Leadership Models for Becoming a Better Leader

By: Iavjot Kaur,

In this day and age, leadership is valued to be an important skill in life. As an article by Pennsylvania State University (2014) states, “effective leadership is essential to a functioning society” (para. 1). Whether it is in university or in the workplace, there will be times where you are required to step up as a leader. There might even be moments in your personal life where you can depend on your leadership skills to inspire those around you (University of the People, 2020). However, when thinking of leadership, it is important to keep in mind that leadership is not the same as totalitarianism, where one leader calls all the shots. In fact, “leadership is a process of social influence, which maximises the efforts of others, towards the achievement of a goal” (Kruse, 2013, para. 12). Nevertheless, the critical question remains: what makes a good leader? Although there are several types of leadership models out there, there is no one size fits all model. Thus, one should aim at choosing the right leadership model for themselves to maximise its effectiveness in the long-run. In light of this, the following article will introduce three leadership models which have been proven to make people better leaders, namely the Laissez-Faire, Transactional and Transformational model.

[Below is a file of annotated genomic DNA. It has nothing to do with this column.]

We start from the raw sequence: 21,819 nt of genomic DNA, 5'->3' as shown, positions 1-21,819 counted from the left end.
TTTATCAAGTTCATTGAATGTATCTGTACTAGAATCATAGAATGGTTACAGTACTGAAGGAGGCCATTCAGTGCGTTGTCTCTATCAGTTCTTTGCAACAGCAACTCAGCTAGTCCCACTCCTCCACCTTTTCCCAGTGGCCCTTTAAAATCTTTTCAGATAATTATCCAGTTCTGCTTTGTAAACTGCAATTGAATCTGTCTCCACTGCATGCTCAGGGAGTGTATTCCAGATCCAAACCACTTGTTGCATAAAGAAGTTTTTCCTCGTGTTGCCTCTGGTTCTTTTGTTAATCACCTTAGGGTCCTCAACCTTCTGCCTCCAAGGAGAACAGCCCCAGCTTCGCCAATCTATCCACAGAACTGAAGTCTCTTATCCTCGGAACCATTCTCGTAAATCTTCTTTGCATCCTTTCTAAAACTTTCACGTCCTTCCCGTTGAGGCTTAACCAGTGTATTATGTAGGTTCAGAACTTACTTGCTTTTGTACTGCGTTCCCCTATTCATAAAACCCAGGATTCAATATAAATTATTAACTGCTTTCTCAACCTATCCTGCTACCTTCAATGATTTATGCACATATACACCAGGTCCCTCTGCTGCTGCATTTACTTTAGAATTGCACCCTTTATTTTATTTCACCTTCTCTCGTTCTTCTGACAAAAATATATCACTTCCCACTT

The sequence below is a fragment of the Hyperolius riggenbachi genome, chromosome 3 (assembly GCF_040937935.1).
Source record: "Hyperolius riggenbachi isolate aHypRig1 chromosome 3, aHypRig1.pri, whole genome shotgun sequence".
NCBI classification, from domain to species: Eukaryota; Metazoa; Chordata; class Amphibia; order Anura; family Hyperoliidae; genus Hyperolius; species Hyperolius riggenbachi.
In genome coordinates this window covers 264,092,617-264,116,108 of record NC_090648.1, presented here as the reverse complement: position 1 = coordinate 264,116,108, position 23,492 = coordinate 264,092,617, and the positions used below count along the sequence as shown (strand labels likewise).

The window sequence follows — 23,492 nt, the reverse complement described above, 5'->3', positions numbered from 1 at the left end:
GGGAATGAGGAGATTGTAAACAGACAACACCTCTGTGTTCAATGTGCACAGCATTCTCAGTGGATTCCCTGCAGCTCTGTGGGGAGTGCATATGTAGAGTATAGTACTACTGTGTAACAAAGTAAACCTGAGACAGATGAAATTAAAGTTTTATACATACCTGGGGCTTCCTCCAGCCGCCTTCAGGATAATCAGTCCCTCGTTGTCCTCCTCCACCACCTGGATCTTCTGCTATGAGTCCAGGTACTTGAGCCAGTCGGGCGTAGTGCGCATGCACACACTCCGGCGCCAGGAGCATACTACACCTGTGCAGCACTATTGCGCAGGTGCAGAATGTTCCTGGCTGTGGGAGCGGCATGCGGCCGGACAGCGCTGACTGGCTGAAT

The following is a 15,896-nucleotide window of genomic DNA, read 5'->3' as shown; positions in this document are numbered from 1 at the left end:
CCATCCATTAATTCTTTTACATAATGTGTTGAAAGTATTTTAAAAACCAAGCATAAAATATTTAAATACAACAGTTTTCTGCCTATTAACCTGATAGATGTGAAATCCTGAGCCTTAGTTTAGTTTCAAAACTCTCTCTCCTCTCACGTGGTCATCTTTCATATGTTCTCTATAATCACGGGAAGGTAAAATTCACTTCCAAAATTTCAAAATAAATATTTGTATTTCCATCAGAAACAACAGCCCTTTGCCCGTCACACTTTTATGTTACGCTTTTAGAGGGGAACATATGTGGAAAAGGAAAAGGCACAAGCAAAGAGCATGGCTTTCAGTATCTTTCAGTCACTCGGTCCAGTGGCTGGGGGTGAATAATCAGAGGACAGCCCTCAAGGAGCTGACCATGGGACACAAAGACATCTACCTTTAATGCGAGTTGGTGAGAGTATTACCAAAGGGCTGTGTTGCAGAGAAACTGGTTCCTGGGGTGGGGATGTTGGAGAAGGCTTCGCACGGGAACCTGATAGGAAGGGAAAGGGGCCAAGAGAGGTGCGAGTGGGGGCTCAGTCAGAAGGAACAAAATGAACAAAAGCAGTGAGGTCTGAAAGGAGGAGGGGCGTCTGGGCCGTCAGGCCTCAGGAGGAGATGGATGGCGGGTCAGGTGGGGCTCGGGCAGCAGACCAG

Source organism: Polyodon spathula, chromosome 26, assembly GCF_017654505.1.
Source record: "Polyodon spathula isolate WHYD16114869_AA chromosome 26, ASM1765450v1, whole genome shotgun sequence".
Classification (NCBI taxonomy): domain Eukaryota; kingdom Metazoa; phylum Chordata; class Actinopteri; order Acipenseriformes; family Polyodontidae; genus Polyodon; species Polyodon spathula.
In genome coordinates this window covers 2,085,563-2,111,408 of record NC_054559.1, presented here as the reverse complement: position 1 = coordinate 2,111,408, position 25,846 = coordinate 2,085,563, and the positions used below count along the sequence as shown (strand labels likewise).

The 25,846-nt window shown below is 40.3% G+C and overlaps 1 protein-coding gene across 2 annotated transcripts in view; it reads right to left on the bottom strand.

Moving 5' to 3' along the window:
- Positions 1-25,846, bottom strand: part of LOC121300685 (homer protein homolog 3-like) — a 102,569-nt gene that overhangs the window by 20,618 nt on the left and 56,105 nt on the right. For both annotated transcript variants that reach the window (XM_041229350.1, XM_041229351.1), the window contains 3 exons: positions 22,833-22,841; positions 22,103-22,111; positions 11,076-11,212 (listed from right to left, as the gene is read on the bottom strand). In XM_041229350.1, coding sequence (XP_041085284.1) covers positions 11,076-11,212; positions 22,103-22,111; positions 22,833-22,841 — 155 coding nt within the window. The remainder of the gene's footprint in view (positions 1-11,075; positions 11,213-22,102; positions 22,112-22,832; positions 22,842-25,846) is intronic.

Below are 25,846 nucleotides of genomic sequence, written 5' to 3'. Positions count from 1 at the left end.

Laissez-Faire Model

Merriam-Webster (2020) defines laissez-faire as “a philosophy or practice characterised by a usually deliberate abstention from direction or interference especially with individual freedom of choice and action” (para. 1). As this leadership model is based on the French phrase “laissez-faire” which literally translates to “allow to do”, this model emphasizes “[letting] people do as they choose” (Merriam-Webster, 2020, para. 2). Thus, laissez-faire leadership, also known as delegative leadership, “empowers individuals, groups or teams to make decisions” (St. Thomas University, 2014, para. 8). In practice, the laisse-faire leadership model requires “leaders [to] leave it up to their subordinates to complete responsibilities in a manner they choose, without requiring strict policies or procedures” (St. Thomas University, 2014, para. 5). Thus, from the laisse-faire perspective, a leader only needs to focus on building a strong team by providing training and support and once that is accomplished, the leader leaves the decision-making to their subordinates and “stay out of their way” (Cherry, 2020; St. Thomas University, 2014, para. 5). As laissez-faire leadership employs a hands-off approach, “people who enjoy a wide degree of latitude in making decisions and working on projects autonomously are often most comfortable with laisse-faire leaders” (St. Thomas University, 2014, para. 1). The laissez-faire leader also needs to be comfortable with their employees making mistakes and needs to have a certain level of trust and confidence in their subordinates’ ability to “possess the skills, knowledge, and follow through to complete a project without being micromanaged” (Cherry, 2020, para. 3).